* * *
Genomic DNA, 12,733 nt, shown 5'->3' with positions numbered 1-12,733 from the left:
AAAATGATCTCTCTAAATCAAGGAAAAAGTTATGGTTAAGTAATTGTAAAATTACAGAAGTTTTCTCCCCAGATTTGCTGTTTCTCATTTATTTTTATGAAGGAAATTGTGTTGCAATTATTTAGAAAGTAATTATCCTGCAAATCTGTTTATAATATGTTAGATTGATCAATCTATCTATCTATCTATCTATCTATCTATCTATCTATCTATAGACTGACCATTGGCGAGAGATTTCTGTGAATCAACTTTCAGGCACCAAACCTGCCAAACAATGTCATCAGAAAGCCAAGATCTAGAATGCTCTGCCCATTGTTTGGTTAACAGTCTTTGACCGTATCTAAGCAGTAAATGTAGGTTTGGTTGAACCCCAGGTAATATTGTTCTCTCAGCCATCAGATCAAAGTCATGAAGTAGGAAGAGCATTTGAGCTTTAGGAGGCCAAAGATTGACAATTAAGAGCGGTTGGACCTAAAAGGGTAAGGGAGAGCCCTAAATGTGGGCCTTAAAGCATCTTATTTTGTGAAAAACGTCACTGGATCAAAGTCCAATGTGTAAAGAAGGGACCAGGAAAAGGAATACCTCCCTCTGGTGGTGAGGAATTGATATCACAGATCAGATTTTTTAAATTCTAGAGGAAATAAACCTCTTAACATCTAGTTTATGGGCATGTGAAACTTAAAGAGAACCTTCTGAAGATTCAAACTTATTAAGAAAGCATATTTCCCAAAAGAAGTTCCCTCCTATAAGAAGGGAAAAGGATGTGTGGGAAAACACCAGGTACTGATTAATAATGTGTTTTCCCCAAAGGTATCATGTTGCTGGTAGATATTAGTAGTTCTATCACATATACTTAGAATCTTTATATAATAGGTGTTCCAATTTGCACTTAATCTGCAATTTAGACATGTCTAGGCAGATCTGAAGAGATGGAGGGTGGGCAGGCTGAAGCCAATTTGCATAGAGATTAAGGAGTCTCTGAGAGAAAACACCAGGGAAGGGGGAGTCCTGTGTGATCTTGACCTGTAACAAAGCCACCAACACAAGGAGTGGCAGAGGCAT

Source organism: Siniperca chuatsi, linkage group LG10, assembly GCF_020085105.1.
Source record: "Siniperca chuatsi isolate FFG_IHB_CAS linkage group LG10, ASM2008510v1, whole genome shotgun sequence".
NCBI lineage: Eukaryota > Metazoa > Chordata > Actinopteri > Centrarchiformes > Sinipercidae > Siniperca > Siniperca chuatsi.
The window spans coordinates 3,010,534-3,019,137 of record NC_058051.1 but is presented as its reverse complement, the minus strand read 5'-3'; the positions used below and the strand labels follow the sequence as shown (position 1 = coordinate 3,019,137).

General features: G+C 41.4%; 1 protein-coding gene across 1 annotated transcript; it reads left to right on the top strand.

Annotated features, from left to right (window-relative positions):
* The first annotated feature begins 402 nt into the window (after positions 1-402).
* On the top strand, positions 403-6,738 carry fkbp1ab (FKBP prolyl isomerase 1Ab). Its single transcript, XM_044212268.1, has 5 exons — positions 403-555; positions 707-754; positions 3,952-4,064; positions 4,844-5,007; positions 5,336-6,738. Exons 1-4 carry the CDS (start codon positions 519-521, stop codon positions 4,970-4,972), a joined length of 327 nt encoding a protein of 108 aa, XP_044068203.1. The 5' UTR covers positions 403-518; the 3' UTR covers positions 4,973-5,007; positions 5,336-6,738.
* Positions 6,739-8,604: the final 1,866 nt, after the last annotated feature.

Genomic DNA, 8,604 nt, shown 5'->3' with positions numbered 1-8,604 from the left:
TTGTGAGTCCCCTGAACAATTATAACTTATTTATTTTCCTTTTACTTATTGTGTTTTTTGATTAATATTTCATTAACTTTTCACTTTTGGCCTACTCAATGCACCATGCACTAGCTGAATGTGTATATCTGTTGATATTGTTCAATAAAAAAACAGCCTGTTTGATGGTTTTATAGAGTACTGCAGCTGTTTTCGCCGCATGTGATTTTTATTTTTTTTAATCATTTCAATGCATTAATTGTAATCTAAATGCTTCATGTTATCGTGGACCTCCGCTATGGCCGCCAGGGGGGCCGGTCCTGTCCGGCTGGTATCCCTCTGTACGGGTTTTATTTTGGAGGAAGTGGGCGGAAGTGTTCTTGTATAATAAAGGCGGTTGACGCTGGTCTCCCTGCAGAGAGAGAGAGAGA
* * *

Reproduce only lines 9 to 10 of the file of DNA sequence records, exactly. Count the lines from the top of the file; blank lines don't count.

* The first annotated feature begins 402 nt into the window (after positions 1-402).
* On the top strand, positions 403-6,738 carry fkbp1ab (FKBP prolyl isomerase 1Ab). Its single transcript, XM_044212268.1, has 5 exons — positions 403-555; positions 707-754; positions 3,952-4,064; positions 4,844-5,007; positions 5,336-6,738. Exons 1-4 carry the CDS (start codon positions 519-521, stop codon positions 4,970-4,972), a joined length of 327 nt encoding a protein of 108 aa, XP_044068203.1. The 5' UTR covers positions 403-518; the 3' UTR covers positions 4,973-5,007; positions 5,336-6,738.